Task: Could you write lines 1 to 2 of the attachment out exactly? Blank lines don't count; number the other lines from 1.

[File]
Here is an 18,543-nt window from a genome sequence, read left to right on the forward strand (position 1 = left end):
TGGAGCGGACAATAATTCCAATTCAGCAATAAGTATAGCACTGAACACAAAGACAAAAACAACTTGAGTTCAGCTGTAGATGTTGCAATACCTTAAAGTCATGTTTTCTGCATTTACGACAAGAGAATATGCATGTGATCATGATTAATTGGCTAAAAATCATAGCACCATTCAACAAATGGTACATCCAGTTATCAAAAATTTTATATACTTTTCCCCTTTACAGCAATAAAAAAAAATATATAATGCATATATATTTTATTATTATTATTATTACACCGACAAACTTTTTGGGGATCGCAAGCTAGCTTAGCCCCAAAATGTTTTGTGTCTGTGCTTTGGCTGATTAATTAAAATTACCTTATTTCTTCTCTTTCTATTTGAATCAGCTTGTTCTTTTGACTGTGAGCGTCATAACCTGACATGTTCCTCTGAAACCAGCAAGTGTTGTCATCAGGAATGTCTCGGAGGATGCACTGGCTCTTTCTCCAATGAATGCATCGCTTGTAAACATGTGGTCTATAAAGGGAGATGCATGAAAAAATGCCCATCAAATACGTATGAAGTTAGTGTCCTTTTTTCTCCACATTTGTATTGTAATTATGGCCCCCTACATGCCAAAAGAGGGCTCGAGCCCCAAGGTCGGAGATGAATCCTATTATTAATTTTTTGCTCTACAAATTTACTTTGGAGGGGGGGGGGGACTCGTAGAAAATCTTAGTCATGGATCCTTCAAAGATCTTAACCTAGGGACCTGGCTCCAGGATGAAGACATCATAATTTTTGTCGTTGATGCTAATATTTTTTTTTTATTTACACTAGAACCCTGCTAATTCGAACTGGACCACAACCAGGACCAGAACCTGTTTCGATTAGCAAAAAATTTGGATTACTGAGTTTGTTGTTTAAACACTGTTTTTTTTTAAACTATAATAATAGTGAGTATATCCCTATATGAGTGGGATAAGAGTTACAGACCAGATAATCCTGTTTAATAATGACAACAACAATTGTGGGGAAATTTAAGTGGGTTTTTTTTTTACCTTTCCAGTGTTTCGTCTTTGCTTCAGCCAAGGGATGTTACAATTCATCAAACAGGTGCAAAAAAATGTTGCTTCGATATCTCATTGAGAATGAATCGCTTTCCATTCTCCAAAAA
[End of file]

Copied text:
Here is an 18,543-nt window from a genome sequence, read left to right on the forward strand (position 1 = left end):
TGGAGCGGACAATAATTCCAATTCAGCAATAAGTATAGCACTGAACACAAAGACAAAAACAACTTGAGTTCAGCTGTAGATGTTGCAATACCTTAAAGTCATGTTTTCTGCATTTACGACAAGAGAATATGCATGTGATCATGATTAATTGGCTAAAAATCATAGCACCATTCAACAAATGGTACATCCAGTTATCAAAAATTTTATATACTTTTCCCCTTTACAGCAATAAAAAAAAATATATAATGCATATATATTTTATTATTATTATTATTACACCGACAAACTTTTTGGGGATCGCAAGCTAGCTTAGCCCCAAAATGTTTTGTGTCTGTGCTTTGGCTGATTAATTAAAATTACCTTATTTCTTCTCTTTCTATTTGAATCAGCTTGTTCTTTTGACTGTGAGCGTCATAACCTGACATGTTCCTCTGAAACCAGCAAGTGTTGTCATCAGGAATGTCTCGGAGGATGCACTGGCTCTTTCTCCAATGAATGCATCGCTTGTAAACATGTGGTCTATAAAGGGAGATGCATGAAAAAATGCCCATCAAATACGTATGAAGTTAGTGTCCTTTTTTCTCCACATTTGTATTGTAATTATGGCCCCCTACATGCCAAAAGAGGGCTCGAGCCCCAAGGTCGGAGATGAATCCTATTATTAATTTTTTGCTCTACAAATTTACTTTGGAGGGGGGGGGGGACTCGTAGAAAATCTTAGTCATGGATCCTTCAAAGATCTTAACCTAGGGACCTGGCTCCAGGATGAAGACATCATAATTTTTGTCGTTGATGCTAATATTTTTTTTTTATTTACACTAGAACCCTGCTAATTCGAACTGGACCACAACCAGGACCAGAACCTGTTTCGATTAGCAAAAAATTTGGATTACTGAGTTTGTTGTTTAAACACTGTTTTTTTTTAAACTATAATAATAGTGAGTATATCCCTATATGAGTGGGATAAGAGTTACAGACCAGATAATCCTGTTTAATAATGACAACAACAATTGTGGGGAAATTTAAGTGGGTTTTTTTTTTACCTTTCCAGTGTTTCGTCTTTGCTTCAGCCAAGGGATGTTACAATTCATCAAACAGGTGCAAAAAAATGTTGCTTCGATATCTCATTGAGAATGAATCGCTTTCCATTCTCCAAAAA